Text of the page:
- Clearly designate where the non-CC-BY content starts and ends.
- Make sure that any non CC-BY content is attributed properly.
- When combining content with different licenses into new content, check that they can be remixed (See the table below)
What rights do I retain under the CC-BY license?
All of them! By putting a CC-BY license on your book, you retain the copyright, but are making a clear indication of what you allow others to do with your copyrighted content.
What does using a Creative Commons license mean in terms of copyright?
The Creative Commons licenses are specifically designed to enable Open content while working within the existing copyright system. They aren’t a radical departure, even though they might seem pretty radical if you’re not familiar with them. What they do is define explicitly what people can do with the copyrighted work, that normally, under copyright law, would require explicit permission from the copyright holder.
Copyright is a legal scheme that asserts: “this is mine, and you can’t do anything with it unless I say so”. If you write a novel, no one can turn it into a movie unless you say so. If you create an illustration, no one can put it on a t-shirt unless you say so. In both of these situations, the “saying so” comes in the form of a license agreement between the creator of content, and a third-party who wishes to do something with that content. A content creator, while retaining copyright of their work, can give permission to others to use that content in different way by issuing them a license, or a specific licensing contract.
When you contribute to an Open Textbook, you are the creator of what you contribute, and you get, by default, all the rights that copyright laws give you in relation to the content you create. By applying a Creative Commons license to that content, you are granting permission for anyone to use your content, so long as they follow the conditions of the license, which in the case of CC-BY is to attribute you correctly as the original author.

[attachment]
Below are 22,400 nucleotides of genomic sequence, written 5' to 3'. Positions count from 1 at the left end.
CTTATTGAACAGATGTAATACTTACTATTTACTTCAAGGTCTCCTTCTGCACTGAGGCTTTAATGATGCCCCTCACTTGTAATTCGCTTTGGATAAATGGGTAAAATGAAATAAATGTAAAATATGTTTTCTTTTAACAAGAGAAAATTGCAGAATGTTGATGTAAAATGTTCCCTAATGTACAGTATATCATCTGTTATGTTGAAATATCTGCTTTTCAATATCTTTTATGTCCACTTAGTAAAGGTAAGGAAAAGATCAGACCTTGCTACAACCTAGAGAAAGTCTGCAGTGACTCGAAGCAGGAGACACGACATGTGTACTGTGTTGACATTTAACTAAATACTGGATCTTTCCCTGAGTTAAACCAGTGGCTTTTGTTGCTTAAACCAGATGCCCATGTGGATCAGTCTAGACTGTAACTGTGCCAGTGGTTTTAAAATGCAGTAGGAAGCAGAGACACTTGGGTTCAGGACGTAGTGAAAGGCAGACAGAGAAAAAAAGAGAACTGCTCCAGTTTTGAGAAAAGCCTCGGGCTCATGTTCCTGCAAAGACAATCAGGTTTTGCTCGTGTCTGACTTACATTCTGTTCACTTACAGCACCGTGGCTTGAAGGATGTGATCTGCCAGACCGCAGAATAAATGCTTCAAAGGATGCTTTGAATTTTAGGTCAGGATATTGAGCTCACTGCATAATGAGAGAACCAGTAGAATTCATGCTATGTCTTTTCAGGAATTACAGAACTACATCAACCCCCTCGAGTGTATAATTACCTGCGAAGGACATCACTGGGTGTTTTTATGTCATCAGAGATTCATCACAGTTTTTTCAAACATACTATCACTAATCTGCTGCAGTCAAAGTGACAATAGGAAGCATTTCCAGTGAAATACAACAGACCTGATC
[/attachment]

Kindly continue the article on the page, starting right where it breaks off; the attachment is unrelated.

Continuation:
What if someone steals my content?
In the context of a CC-BY license, “stealing” is a bit of a misnomer. The license gives permission for anyone to use your content so long as they attribute it to you, so the only way for someone to “steal” your content is if they use it without the correct attribution. In that case, the license is terminated for that person or organisation as soon as it is discovered that they are violating the license terms, and without a license, they may be liable for copyright violation. However, if they correct the issue within 30 days of discovery, the license is restored. This is important so that accidental violations aren’t excessively punished.
That said, to quote Open advocate Cory Doctorow, the problem isn’t piracy, it’s obscurity. In a world of abundant content, perhaps the greatest risk when creating more content is that your work won’t reach an audience. Our objective at The Rebus Community is to help create as many Open Textbooks as we can, and to make sure the greatest number of people get access to that content. We also want to see new services, tools and approaches that improve teaching and learning, building on this wonderful resource we are helping to create. This is the the broad mission of the Open Education movement, and one we fully support.